Modern Classic: Metro 2033

There are all kinds of post-apocalyptic fiction, even if we focus only on worlds after nuclear war.  While many stories describe biological and social changes after the nuclear holocaust, the entire sub-genre is bracketed by survival simulations that focus on individuals (Alas, Babylon, One Second After and others) on one end, and epic worldbuilding exercises (Shannara series, A Canticle of Leibowitz) on the other.  Between these boundaries lies a vast array of stories of all kinds and forms.  Metro 2033 by Dimitry Glukhovsky appears to be trying to cover all its bases within the genre, and it’s failing spectacularly.  And still it manages to be a very entertaining book that I’m glad to have read.

The story is a retelling of the Odyssey: the main protagonist, Artyom, must traverse the Moscow metro from one station to another, to deliver a message.  The metro contains the last vestiges of human civilization in the Moscow area.  All stations, which range from deserted dumps for undesirables, through city-states, to parts of larger organizations, have their own character, political leanings and assorted dangers and opportunities, which Atryom has to deal with.  In a true Odyssey fashion, he is blown from one station to the next by a series of improbable events, until he realizes that he must have been chosen by a higher power to execute a mission he is not aware of.  About two thirds into the novel, once Artyom delivers his message, the plot takes a turn where he must fight his way through the Moscow surface, reenter the metro and make his way back to his home station to defeat a mutant enemy that threatens his entire world.

During his travels, Artyom meets an assortment of colorful characters, each with a very well fleshed out back story.  From neo-Nazis to Communists (Trotskyists, to be exact), from rat trainers to the reincarnation of Gengis Khan, and from crazed cannibals to Jehovah Witnesses, the metro has everything.  And other than trading goods and services for ammunition, everyone seems to be spending the time sitting by the fire and telling stories.

It’s these stories that make the book work.  Glukhovsky puts a lot of thought and effort to flesh them out and make them really entertaining.  For example, at one point the protagonist reads a book claiming that Lenin had raised demons to help him take over the world, and that the communist star is in fact a pentagram.  In another part of the book, a side character spins a second-hand story about a real magician at another station.  The crazed cannibals have their own world creation myth that takes up a substantial part of an entire chapter.  The list goes on and on, and the inventiveness of the author is amazing.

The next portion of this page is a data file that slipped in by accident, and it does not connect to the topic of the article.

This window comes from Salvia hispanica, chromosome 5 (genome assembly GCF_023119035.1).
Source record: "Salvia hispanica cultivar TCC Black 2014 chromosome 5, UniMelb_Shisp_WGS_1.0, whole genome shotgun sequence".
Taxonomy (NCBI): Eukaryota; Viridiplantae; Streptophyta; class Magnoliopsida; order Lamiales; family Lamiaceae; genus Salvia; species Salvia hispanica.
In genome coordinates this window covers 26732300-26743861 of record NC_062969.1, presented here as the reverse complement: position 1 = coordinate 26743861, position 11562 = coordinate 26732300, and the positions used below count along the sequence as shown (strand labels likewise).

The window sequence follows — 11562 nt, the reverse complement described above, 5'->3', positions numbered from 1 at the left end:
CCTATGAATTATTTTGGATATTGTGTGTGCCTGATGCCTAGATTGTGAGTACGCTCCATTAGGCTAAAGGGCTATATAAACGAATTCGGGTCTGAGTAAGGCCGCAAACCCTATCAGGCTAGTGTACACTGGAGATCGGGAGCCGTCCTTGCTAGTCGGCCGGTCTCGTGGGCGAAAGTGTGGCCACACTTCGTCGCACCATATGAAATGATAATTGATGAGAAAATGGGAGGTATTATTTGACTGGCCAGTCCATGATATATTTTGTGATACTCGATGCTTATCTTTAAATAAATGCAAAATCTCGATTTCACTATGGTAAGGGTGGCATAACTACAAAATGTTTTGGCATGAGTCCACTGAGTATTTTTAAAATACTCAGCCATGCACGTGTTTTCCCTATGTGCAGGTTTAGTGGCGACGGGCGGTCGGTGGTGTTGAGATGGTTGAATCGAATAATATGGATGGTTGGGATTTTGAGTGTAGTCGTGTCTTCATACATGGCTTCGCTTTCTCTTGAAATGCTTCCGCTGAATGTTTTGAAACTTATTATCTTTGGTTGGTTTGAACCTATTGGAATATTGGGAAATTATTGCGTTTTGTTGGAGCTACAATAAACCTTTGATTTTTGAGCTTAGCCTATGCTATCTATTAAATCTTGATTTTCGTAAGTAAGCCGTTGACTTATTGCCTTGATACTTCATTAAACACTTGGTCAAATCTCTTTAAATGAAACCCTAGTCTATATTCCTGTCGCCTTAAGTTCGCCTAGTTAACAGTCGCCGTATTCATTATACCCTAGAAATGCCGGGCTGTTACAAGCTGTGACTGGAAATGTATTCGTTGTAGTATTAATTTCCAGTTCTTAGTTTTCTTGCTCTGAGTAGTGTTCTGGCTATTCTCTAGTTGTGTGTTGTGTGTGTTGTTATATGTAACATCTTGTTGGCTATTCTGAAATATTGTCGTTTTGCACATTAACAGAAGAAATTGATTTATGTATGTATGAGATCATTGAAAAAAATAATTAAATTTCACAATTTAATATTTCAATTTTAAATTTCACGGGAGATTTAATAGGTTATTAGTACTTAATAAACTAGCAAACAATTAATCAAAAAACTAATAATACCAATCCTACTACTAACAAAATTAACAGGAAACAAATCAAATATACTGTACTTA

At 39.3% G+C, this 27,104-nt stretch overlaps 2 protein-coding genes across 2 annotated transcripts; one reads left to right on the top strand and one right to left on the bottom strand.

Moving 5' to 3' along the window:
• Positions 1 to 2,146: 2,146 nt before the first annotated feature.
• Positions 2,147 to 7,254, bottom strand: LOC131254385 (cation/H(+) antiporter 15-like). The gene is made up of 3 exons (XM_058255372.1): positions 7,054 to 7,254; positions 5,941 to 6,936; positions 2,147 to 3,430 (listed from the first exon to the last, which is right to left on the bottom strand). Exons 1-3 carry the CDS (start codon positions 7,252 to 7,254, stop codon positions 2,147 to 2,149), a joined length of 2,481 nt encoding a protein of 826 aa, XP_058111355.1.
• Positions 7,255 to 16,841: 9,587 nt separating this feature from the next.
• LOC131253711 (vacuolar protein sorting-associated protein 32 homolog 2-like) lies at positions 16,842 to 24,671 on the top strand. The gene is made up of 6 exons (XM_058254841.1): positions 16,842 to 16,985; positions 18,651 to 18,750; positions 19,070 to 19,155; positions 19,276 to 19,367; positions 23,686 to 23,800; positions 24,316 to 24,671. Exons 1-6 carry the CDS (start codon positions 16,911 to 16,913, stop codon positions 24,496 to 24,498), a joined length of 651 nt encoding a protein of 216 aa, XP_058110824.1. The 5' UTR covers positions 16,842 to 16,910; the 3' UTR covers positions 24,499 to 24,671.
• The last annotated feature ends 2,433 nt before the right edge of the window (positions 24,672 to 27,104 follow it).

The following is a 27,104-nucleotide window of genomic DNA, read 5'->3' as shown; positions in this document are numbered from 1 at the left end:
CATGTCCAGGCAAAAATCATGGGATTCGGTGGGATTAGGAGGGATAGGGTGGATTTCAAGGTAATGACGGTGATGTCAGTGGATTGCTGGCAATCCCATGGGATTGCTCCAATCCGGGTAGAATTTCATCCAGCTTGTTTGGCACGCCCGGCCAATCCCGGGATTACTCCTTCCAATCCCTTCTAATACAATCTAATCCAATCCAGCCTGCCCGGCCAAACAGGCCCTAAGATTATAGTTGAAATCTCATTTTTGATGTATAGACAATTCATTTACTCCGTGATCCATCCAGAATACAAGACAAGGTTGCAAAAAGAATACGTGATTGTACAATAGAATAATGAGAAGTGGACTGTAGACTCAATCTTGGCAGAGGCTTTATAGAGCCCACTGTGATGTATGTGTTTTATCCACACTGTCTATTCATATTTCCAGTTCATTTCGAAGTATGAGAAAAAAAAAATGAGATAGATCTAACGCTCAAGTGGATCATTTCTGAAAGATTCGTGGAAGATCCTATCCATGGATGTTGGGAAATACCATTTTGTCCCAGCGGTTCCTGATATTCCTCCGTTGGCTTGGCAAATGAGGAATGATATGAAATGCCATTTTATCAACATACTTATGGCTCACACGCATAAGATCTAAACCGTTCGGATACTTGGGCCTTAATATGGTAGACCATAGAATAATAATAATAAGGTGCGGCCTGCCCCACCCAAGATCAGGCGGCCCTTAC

On the other hand, the book takes a hit on worldbuilding and character development.  While the author had been trying to reach all possible elements of the sub-genre, he stretched himself too thinly.  Artyom is not a likeable character.  He is not someone you’d dislike, either.  He is simply transparent.  He’s less a protagonist than a proxy for the reader, to see Glukhovsky’s world through his eyes.  As such, I didn’t really care if he died at the end of the book; I knew the story would end either way.  As a result, I never grew emotionally attached to him; never feared for his life even when he was about to be hanged.  I only grew slightly upset at one occasion: when the storyline took a turn, and Artyom transformed from a scared kid who somehow escapes certain death situations to a capable man, ready and willing to shoot his way out.  That transformation came way too quickly for my taste.

The second problem I’ve had with the book was worldbuilding and the related suspension of disbelief.  Based on the book’s timeline, the events take place some 15 years after the nuclear war (Artyom seems to be in his late teens, and he was born on the surface).  Within those 15 years, civilization seems to have regressed into tribal warfare in the metro.  In addition, the surface now sports an entirely new ecosystem, with completely new and viable animals, and a supposedly new intelligent species.  While this works well as a setting for the myriad of short stories and mythologies that fill the book, I found the world on its own to be far detached from my expectations of a slower, more gradual change.

Neither the protagonist nor the world of Metro 2033 are important, however.  They are just a vehicle that caries numerous personal stories of the metro’s occupants, their beliefs, conflicts and challenges.  Ultimately, it is a very humanistic book where the characters that matter seldom cross to another chapter.  Thanks to this, Metro 2033 remained on my mind for a long time I had finished reading it.  To me, this book is a modern classic. 

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